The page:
Unusually talkative, he developed a wide range of ‘horse vocabulary’ which he happily displayed at any opportunity and for him it was equally easy to beg for sugar by kneeling down or doing a Levade in his stall. I remember when Arva was introduced to work in hand I almost had the impression that he had already learned that part of his education somewhere in his past.
Leading him straight along the wall was easy because he always remained light in hand. Transitions from walk to trot were fluent without any tension or clumsiness- normal reactions with any novice horse when being introduced to this ‘Handarbeit’ period. After two weeks of work in hand Arva offered the first piaffe steps. One day when nobody was watching I collected the piaffe a little more and he sat down into the most natural Levade. Fooling around with airs was strictly forbidden, but once in a while behind the backs of a preoccupied Director or senior rider, we young riders managed to get away with the unspeakable.
Thus, Conversano Arva became a part of the Spanish Riding School tradition though he hardly behaved like a young stallion but more like a big dog. The only problem remained his size. Even for a quadrille horse he was a little too small and it would have presented too awkward a picture to put a tall rider on him in an attempt to meet the height requirements of riding in formation. I did not mind at all sitting on this little stallion simply because I felt that every horse, this one in particular could teach me something.
The words of Chief Rider Polak were ringing in my ears: “ A young rider should have the desire to ride any horse, because this is the only way to learn the art of riding. Later, when more experienced, he should be more selective so that he does not become too easily a target for his critics.”
Not in the least concerned with his insufficient height, Conversano Arva was determined to be the leader of the class of ’61 because deep in his heart he was convinced that no other horse could do a better job. In addition to his leadership qualities, Arva also had another shining characteristic: the ability to cope. Here in this country they have a saying: “ when the going gets tough, the tough get going,” which could have been written especially for this horse.
Whenever a situation became difficult for the average horse to handle, C. Arva pulled through with flying colors and when particularly pleased with himself would even offer an unsolicited sample of his natural talents for Airs above the Ground. Because of his unusually rapid progress, we were able to show Arva in the Young Stallions sooner than any other horse from his string which meant that he was exposed more often than the others to the excitement of the performances. In those unfortunate instances when other horses might shy or jump around, Arva remained calm and steadfast. I cannot remember ever having ridden a more reliable, cooperative and smart horse.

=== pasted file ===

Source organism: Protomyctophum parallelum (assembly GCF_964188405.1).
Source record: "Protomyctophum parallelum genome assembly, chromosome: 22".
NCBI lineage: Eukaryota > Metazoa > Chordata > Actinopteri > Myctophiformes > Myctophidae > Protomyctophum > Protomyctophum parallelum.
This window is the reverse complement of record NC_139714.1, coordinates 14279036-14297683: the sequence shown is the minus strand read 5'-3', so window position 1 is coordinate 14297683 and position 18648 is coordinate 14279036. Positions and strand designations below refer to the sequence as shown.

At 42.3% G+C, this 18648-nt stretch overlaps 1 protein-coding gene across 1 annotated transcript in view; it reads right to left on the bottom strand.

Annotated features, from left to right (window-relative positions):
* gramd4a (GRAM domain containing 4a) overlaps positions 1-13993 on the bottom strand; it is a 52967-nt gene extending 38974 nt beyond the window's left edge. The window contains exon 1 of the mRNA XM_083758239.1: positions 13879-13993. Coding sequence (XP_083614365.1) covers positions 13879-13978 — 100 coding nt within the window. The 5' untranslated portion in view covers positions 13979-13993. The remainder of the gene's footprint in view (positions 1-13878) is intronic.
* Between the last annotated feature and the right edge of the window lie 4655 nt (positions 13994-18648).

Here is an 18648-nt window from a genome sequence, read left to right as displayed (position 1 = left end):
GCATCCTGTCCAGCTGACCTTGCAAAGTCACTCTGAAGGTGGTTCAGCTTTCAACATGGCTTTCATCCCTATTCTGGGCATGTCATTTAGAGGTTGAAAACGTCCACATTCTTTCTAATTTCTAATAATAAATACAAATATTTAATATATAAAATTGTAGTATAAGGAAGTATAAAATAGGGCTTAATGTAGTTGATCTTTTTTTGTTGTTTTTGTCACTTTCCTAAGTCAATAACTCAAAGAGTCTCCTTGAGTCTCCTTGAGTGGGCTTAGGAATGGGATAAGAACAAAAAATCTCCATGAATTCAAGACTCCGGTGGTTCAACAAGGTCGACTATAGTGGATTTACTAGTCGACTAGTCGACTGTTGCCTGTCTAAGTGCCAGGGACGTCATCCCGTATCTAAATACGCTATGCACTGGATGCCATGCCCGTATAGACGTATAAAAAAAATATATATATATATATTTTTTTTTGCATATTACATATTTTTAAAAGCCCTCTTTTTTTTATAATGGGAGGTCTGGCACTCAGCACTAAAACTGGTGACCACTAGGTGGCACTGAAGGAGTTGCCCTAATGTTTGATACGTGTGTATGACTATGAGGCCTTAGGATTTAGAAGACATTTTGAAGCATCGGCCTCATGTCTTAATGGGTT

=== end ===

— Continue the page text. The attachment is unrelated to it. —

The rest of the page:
One day in a training session, we had to canter in formation and were asked to lengthen the strides on the long side and shorten them on the short side. Arva seemed to like this exercise because he almost offered the extension as well as the collection without hesitation. As soon as the group was asked to come back to the trot, he offered the most beautiful passage steps in the most natural way.
I, his rider, took advantage of his preference to show off in the passage. Every time we did an extended canter and whenever I had the opportunity to work the horse alone, I frequently practiced transitions from extended canter to collected canter to halt and off into the passage. A quite unorthodox way of teaching a horse this highly collected movement but in Arva’s case it worked beautifully. Under normal circumstances the passage follows a lengthy introduction to piaffe, with many transitions from piaffe to trot and vice versa, but seldom after an extended canter. Up to that day the school never had had a stallion which so innocently broke all the rules of higher level training sequences making Arva an innovator in his own right demonstrating that dressage really has no border lines.
In spite of his talents, Arva was sold in 1965 to a wealthy lady by the name of Heidi Pruscha, wife of an oil tycoon in Vienna. Frau Pruscha was the first person in Austria to own a Corvette and the first person to own a fairly advanced Lipizzan stallion from the Spanish Riding School. As a rule, only very young stallions were ever sold and under Podhajsky, they were gelded as well. Drolly, as he was now called however, was permitted to leave the school as a stallion under promise from the owner that he would never be used for breeding. This privilege would later backfire. I also became part of the ‘package deal’ when Frau Pruscha insisted that the trainer of Arva- me-should also become her trainer. Frau Pruscha moved the horse to the private stables in the Prater where “ Drolly” became my first horse to ride and train outside of the School. The added benefit of a little extra money was timely and much appreciated since I was an expectant father for the second time.
At the beginning of our Prater adventure I had difficulties persuading the other trainers of the Freudenau Riding Club to trust that this stallion was a safe horse and that no-one should feel threatened or intimidated by him. But in spite of my pleading, I could not convince the equestrian community of Drolly’s gentleman- like behavior and quickly got the feeling that I was not welcome. The resident trainers used the stallion issue as an excuse to hide their jealousy for Drolly, as he was now the most advanced horse in the establishment.